[request respondWith:[NSString stringWithFormat:@"Hello %@", request.parameters[@"name"]]);

To such a service you can send a GET request as greeter.obcl.io/sayhello?name=Objective-Cloud and will receive the respond Hello Objective-Cloud.

We added methods to make receiving parameters and sending responses as easy as it could be.

To get more informations about request-based services refers to their documentation.

Invocation-based Services

We built invocation-based services on top of request-based services. As usual you put your code in methods belonging to classes. The class name builds the path of the URL. The process of addressing the code, transferring arguments and returning values is transparent to the service.

+ (NSString *)sayHelloTo:(NSString*)name
    return [NSString stringWithFormat:@"Hello %@", name]);

To get more informations about invocation-based services refers to their documentation.

Selecting a Service Type

Having the option to choose one of two service types leads to the question, which one to use. First of all: You can do everything with both services: You could write your own dispatcher in a request-based service, you have complete access to the HTTP request and response in an invocation-based service. So the correct question is: "What is more convenient to you?" And the answer depends of your service, especially on the API.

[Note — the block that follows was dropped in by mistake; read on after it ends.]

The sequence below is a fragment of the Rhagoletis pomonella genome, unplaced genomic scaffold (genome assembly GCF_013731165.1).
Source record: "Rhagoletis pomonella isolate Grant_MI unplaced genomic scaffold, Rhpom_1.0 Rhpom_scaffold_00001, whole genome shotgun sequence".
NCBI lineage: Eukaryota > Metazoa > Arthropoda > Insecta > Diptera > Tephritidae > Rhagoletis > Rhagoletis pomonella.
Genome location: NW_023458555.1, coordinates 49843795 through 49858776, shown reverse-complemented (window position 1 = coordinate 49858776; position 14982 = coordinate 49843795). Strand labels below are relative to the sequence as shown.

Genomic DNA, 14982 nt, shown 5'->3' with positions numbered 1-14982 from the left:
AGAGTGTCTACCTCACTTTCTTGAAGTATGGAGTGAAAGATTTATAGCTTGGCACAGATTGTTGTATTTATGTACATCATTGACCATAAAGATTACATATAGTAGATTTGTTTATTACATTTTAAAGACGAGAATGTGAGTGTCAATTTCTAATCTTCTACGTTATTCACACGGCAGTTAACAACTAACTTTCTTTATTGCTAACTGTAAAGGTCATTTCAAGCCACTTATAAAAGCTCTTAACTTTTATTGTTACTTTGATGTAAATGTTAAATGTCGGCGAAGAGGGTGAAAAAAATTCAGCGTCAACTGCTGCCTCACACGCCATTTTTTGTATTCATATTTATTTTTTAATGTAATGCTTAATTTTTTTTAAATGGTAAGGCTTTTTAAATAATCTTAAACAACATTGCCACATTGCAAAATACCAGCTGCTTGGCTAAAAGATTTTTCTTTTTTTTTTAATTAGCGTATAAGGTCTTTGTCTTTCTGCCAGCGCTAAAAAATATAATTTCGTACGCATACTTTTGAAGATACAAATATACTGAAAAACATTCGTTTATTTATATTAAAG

Let's have an example: You plan to write a service, that publishes an API to store and retrieve data. Using a request-based service you would probably use the HTTP methods to select an operation. (This is the reason for HTTP methods being a part of the handler's predicate.) Using an invocation-based service you would use method names for selecting the operation, especially naming rules, key-value coding. (This is the reason for selectors being a part of the dispatch process.) You can do both.

But you should not develop an invocation-based service using the HTTP method to select, whether some data has to be set or read. The Objective-C's pattern for this is the name of the accessor, not the method of the HTTP layer. This would be mixing up two worlds into one.

And you should not develop a request-based service and write your own dispatcher. We already did it.